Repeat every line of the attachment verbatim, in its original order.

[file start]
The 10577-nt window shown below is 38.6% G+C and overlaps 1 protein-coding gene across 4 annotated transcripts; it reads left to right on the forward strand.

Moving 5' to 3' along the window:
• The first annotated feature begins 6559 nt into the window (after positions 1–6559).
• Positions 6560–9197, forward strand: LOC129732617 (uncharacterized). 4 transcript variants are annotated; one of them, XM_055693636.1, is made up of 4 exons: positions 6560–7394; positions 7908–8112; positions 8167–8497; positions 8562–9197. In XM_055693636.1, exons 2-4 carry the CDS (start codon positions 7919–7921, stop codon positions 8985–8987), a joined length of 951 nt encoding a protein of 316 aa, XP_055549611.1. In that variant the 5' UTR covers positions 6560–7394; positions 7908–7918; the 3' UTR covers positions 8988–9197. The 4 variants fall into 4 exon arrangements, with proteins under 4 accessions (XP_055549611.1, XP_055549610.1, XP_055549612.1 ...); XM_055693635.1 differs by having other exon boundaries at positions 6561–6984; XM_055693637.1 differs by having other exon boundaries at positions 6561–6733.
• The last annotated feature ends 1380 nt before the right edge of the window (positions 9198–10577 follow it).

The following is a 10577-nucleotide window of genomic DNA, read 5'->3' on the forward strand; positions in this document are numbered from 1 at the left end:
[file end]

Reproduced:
The 10577-nt window shown below is 38.6% G+C and overlaps 1 protein-coding gene across 4 annotated transcripts; it reads left to right on the forward strand.

Moving 5' to 3' along the window:
• The first annotated feature begins 6559 nt into the window (after positions 1–6559).
• Positions 6560–9197, forward strand: LOC129732617 (uncharacterized). 4 transcript variants are annotated; one of them, XM_055693636.1, is made up of 4 exons: positions 6560–7394; positions 7908–8112; positions 8167–8497; positions 8562–9197. In XM_055693636.1, exons 2-4 carry the CDS (start codon positions 7919–7921, stop codon positions 8985–8987), a joined length of 951 nt encoding a protein of 316 aa, XP_055549611.1. In that variant the 5' UTR covers positions 6560–7394; positions 7908–7918; the 3' UTR covers positions 8988–9197. The 4 variants fall into 4 exon arrangements, with proteins under 4 accessions (XP_055549611.1, XP_055549610.1, XP_055549612.1 ...); XM_055693635.1 differs by having other exon boundaries at positions 6561–6984; XM_055693637.1 differs by having other exon boundaries at positions 6561–6733.
• The last annotated feature ends 1380 nt before the right edge of the window (positions 9198–10577 follow it).

The following is a 10577-nucleotide window of genomic DNA, read 5'->3' on the forward strand; positions in this document are numbered from 1 at the left end: